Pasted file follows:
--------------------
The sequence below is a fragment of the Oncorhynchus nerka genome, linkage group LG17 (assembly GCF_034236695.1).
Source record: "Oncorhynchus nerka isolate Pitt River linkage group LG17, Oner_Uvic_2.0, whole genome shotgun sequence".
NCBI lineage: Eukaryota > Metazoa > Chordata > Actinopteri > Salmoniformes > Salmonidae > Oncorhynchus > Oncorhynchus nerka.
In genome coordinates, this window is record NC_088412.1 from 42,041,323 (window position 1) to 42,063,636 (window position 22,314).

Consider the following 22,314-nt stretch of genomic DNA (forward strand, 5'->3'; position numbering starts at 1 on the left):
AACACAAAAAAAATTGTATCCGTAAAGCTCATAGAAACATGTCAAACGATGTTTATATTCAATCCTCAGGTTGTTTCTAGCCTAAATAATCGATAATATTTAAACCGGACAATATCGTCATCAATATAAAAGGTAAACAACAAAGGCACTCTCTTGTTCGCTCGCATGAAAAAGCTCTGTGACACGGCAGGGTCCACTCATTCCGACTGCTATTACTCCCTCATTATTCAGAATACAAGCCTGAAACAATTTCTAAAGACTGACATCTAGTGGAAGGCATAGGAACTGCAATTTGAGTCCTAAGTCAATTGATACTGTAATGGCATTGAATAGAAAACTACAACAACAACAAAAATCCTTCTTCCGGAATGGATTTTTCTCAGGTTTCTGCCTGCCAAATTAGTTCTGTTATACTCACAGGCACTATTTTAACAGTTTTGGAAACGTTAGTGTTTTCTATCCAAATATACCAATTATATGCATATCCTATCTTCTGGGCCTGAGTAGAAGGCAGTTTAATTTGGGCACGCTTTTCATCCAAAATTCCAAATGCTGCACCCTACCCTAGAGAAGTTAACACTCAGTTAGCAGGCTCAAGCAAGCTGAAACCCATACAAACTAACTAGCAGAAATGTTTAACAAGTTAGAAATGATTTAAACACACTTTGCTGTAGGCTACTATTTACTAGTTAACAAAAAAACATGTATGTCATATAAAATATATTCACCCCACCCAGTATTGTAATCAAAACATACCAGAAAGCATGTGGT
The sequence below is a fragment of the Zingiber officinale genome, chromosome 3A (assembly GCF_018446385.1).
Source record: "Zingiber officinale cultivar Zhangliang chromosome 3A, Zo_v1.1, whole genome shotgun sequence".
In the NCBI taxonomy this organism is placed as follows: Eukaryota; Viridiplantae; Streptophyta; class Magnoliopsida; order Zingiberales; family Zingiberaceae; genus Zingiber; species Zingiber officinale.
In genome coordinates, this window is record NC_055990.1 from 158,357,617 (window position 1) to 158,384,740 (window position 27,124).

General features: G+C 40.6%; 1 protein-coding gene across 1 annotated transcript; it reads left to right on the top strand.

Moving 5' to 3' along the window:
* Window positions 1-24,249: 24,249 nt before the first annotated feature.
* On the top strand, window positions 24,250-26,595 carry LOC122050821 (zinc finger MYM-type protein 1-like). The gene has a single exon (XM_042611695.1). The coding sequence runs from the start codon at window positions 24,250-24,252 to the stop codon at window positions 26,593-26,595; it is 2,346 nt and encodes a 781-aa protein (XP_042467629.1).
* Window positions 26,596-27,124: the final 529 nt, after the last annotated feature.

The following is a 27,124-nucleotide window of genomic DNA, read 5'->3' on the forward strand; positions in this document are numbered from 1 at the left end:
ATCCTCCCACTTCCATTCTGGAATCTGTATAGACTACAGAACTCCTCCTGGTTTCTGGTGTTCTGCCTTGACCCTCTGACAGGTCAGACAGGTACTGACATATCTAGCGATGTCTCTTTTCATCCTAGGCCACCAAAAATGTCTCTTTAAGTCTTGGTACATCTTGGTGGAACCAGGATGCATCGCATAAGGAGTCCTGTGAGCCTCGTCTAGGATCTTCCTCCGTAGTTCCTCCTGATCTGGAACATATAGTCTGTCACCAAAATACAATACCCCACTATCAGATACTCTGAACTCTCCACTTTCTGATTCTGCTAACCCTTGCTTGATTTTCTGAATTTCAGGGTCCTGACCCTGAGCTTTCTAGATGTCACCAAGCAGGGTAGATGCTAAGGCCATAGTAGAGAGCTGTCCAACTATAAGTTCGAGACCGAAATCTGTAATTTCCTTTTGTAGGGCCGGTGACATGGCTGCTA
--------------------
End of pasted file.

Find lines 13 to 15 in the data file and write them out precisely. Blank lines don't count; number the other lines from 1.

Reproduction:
* Window positions 1-24,249: 24,249 nt before the first annotated feature.
* On the top strand, window positions 24,250-26,595 carry LOC122050821 (zinc finger MYM-type protein 1-like). The gene has a single exon (XM_042611695.1). The coding sequence runs from the start codon at window positions 24,250-24,252 to the stop codon at window positions 26,593-26,595; it is 2,346 nt and encodes a 781-aa protein (XP_042467629.1).
* Window positions 26,596-27,124: the final 529 nt, after the last annotated feature.